Somehow the Chiefs have run the ball great (4.6, 139.3, 8 TD) and the Colts have struggled in that area (3.9, 107.1, 10 TD). Defensively Kansas City gets mugged (4.6, 136.4, 9 TD) because they are always behind. Indianapolis has no excuse (4.8, 124.7, 12 TD). This is where I start to smell upset. In a home finale scenario guys tend to step up. This is it for the Chiefs and their head coach is likely to lose his job. Some of them will too if they mail in a game like this. I think they can run Jamaal Charles enough to stay close. It won’t be enough because Luck is going to do whatever it takes to win: Indianapolis 24, Kansas City 21 (KC +7/over 41.5)

 

New England (10-4) @ Jacksonville (2-12): Before I even start to break this down I can tell you the Pats are out for blood. They hate to lose and off a loss it makes them want to take out their aggression. Last week the defense let them down allowing 41 points to a basically unproven quarterback on their home field. I expect them to come out and play like they want everyone to know they are still the bully on the block. Seven of their wins have been by double digits this season and they know how to hang blowouts on teams. Four of those came on the road.

 

The Jaguars are 1-6 at home and have been outscored by an average score of 27-11 including five losses by double digits. This is the highest scoring offense visiting the second worst scoring offense, so yeah it’s a mismatch. New England comes in wanting to throw the ball first (306.6, 30 TD) and ask questions later. Jacksonville has improved their passing game (221.4, 17 TD) but has taken 42 sacks this year. The Patriots have major issues defending the pass (270.7, 26 TD) although they are better since Aqib Talib came along. The Jags aren’t that great (246.0, 19 TD) and have by far the fewest sacks (15) in the league. If Tom Brady isn’t pressured it’s over.

 

New England can run (4.2, 136.7, 23 TD) and they lead the league in scoring on the ground. They just need to find a hot rusher and avoid fumbles. Jacksonville (3.7, 82.4, 5 TD) is nothing without Maurice Jones-Drew. Making matters worse, the Jags have the worst run defense (4.3, 148.1, 18 TD) in the league. The Patriots are decent (4.0, 106.4, 10 TD) and in this spot will totally force this game to the arm of Chad Henne.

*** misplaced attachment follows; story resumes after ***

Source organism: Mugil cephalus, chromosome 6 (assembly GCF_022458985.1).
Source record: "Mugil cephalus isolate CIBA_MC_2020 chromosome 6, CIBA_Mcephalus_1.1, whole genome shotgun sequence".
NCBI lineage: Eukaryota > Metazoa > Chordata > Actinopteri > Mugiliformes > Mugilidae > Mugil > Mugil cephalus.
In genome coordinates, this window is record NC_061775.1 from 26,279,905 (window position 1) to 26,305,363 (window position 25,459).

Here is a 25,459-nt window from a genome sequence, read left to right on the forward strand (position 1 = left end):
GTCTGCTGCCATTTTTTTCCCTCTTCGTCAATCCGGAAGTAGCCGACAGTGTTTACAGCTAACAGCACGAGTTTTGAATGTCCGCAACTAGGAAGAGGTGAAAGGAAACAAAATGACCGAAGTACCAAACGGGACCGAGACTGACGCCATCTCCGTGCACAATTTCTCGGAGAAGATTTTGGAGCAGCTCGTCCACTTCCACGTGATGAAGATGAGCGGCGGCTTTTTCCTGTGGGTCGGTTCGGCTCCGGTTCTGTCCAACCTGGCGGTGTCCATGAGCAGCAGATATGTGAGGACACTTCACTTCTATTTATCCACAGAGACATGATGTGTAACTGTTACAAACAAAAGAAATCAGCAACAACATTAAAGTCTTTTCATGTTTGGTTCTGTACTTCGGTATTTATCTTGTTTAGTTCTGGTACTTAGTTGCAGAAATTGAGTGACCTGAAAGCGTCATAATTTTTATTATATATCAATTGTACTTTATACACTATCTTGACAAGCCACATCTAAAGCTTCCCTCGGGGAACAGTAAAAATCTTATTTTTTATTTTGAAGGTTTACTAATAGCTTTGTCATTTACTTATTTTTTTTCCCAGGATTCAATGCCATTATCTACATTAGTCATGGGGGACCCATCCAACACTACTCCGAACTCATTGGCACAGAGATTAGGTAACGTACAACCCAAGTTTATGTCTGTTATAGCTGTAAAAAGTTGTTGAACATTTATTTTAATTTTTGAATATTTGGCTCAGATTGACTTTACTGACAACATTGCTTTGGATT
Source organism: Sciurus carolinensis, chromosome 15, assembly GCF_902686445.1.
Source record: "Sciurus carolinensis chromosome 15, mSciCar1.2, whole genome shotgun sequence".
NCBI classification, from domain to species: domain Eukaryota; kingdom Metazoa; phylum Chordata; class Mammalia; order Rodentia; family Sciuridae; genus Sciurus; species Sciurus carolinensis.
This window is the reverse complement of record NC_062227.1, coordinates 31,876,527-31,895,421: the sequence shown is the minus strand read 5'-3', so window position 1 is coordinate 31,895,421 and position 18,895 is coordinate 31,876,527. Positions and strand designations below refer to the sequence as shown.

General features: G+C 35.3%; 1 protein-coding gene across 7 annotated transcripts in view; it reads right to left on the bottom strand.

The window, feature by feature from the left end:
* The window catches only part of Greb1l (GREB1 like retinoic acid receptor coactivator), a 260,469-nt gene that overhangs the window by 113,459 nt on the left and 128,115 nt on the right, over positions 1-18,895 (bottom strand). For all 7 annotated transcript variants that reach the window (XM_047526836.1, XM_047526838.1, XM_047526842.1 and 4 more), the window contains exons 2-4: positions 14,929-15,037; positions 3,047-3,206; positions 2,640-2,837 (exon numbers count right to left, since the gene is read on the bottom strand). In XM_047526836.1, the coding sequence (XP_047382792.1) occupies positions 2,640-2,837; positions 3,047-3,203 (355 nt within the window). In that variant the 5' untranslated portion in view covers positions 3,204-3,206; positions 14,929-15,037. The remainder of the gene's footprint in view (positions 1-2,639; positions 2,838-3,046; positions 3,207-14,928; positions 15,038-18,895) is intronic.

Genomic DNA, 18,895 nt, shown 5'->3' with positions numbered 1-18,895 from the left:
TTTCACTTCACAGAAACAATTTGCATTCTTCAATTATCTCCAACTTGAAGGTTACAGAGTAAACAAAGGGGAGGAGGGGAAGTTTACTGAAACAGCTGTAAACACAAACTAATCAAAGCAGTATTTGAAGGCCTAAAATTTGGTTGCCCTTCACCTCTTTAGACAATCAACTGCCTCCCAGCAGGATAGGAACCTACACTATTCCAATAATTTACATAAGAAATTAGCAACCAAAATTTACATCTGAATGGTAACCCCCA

Under different circumstances, like the grind of midseason, I might call for a close result. At this point I expect the Jags to just roll over. Their offense can’t score (13 points over the past two weeks) and the defense faces a ticked off monster. Once the points start piling up I don’t see them putting up much resistance. It’s a wipeout and it could be worse than this: New England 31, Jacksonville 13 (NE -14/under 51)

 

Cincinnati (8-6) @ Pittsburgh (7-7): The Steelers are backed up against the wall. The playoffs start now for them after consecutive losses and dropping four of the past five. Meanwhile the Bengals have surged, winning five of six to pull within striking distance of actually winning the AFC North. As I have pointed out before, however, most of those wins were over losing teams.

 

In the first meeting, won by Pittsburgh 24-17, the numbers were staggering in favor of the victors. The Steelers won the total yards battle 431-185 and had 22 first downs to 11 for the Bengals. Andy Dalton had 105 yards passing and missed on half his throws. Pittsburgh only punted 3 times. Psychologically they have a huge edge here because of their history winning these meetings. The urgency is there for them and they want to atone for their last home game, an embarrassing 34-24 loss to struggling San Diego.

 

Pittsburgh needs to get more consistent passing the ball (261.3, 23 TD) and a lot of that has to do with Ben Roethlisberger’s relationship with offensive coordinator Todd Haley. Cincinnati (241.9, 27 TD) has no such issues, but they don’t protect their passer (38 sacks). The Bengals do attack other teams quarterbacks though (43 sacks) and have a decent pass defense (219.2, 15 TD). The Steelers lead the league in pass defense (180.6, 18 TD) but need to sack Andy Dalton and figure out a way to shut down A.J. Green without Ike Taylor. It’s going to be a challenge.

 

In the running game Cincinnati (4.3, 120.3, 11 TD) can move the chains while Pittsburgh (3.8, 96.5, 8 TD) has rotated backs and struggled to hold onto the football. Defensively the Steelers are top shelf though (3.7, 92.7, 9 TD) while Cincinnati is just solid (4.1, 101.0, 11 TD). This should be a defensive fistfight. They know each other’s tendencies. No one scores at Heinz Field, the San Diego game notwithstanding, and I just don’t see the Steelers going out like this. They win an ugly game that will leave both teams battered and bruised: Pittsburgh 20, Cincinnati 17 (CIN +3.5/under 42)